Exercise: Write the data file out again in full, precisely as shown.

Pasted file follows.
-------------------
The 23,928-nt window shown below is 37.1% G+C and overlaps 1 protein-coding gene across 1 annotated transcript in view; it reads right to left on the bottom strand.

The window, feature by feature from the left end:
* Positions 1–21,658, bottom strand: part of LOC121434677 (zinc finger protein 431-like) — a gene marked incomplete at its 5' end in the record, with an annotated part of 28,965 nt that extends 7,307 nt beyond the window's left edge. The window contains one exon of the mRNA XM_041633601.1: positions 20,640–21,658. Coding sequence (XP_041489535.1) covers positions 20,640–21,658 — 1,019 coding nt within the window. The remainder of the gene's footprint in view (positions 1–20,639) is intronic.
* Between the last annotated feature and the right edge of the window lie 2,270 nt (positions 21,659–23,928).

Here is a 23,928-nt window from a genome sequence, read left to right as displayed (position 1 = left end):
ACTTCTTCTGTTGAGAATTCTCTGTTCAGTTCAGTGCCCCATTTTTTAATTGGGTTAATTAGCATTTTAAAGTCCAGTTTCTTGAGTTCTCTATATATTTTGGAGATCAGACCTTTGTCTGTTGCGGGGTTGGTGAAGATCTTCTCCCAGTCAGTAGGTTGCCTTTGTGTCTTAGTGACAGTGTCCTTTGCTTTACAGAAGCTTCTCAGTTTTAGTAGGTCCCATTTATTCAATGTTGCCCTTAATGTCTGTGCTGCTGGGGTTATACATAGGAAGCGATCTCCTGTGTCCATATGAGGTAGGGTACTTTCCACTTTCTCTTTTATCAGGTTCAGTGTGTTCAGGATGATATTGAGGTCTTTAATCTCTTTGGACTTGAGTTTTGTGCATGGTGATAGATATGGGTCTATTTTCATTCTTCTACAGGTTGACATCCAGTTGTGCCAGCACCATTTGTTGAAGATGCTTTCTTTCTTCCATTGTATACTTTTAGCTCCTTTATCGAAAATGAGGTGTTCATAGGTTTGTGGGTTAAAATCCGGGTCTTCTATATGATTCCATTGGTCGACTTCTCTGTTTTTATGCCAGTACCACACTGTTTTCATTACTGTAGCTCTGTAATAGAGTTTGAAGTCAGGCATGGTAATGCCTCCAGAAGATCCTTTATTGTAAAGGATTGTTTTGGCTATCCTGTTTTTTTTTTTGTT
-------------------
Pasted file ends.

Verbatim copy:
The 23,928-nt window shown below is 37.1% G+C and overlaps 1 protein-coding gene across 1 annotated transcript in view; it reads right to left on the bottom strand.

The window, feature by feature from the left end:
* Positions 1–21,658, bottom strand: part of LOC121434677 (zinc finger protein 431-like) — a gene marked incomplete at its 5' end in the record, with an annotated part of 28,965 nt that extends 7,307 nt beyond the window's left edge. The window contains one exon of the mRNA XM_041633601.1: positions 20,640–21,658. Coding sequence (XP_041489535.1) covers positions 20,640–21,658 — 1,019 coding nt within the window. The remainder of the gene's footprint in view (positions 1–20,639) is intronic.
* Between the last annotated feature and the right edge of the window lie 2,270 nt (positions 21,659–23,928).

Here is a 23,928-nt window from a genome sequence, read left to right as displayed (position 1 = left end):
ACTTCTTCTGTTGAGAATTCTCTGTTCAGTTCAGTGCCCCATTTTTTAATTGGGTTAATTAGCATTTTAAAGTCCAGTTTCTTGAGTTCTCTATATATTTTGGAGATCAGACCTTTGTCTGTTGCGGGGTTGGTGAAGATCTTCTCCCAGTCAGTAGGTTGCCTTTGTGTCTTAGTGACAGTGTCCTTTGCTTTACAGAAGCTTCTCAGTTTTAGTAGGTCCCATTTATTCAATGTTGCCCTTAATGTCTGTGCTGCTGGGGTTATACATAGGAAGCGATCTCCTGTGTCCATATGAGGTAGGGTACTTTCCACTTTCTCTTTTATCAGGTTCAGTGTGTTCAGGATGATATTGAGGTCTTTAATCTCTTTGGACTTGAGTTTTGTGCATGGTGATAGATATGGGTCTATTTTCATTCTTCTACAGGTTGACATCCAGTTGTGCCAGCACCATTTGTTGAAGATGCTTTCTTTCTTCCATTGTATACTTTTAGCTCCTTTATCGAAAATGAGGTGTTCATAGGTTTGTGGGTTAAAATCCGGGTCTTCTATATGATTCCATTGGTCGACTTCTCTGTTTTTATGCCAGTACCACACTGTTTTCATTACTGTAGCTCTGTAATAGAGTTTGAAGTCAGGCATGGTAATGCCTCCAGAAGATCCTTTATTGTAAAGGATTGTTTTGGCTATCCTGTTTTTTTTTTTGTT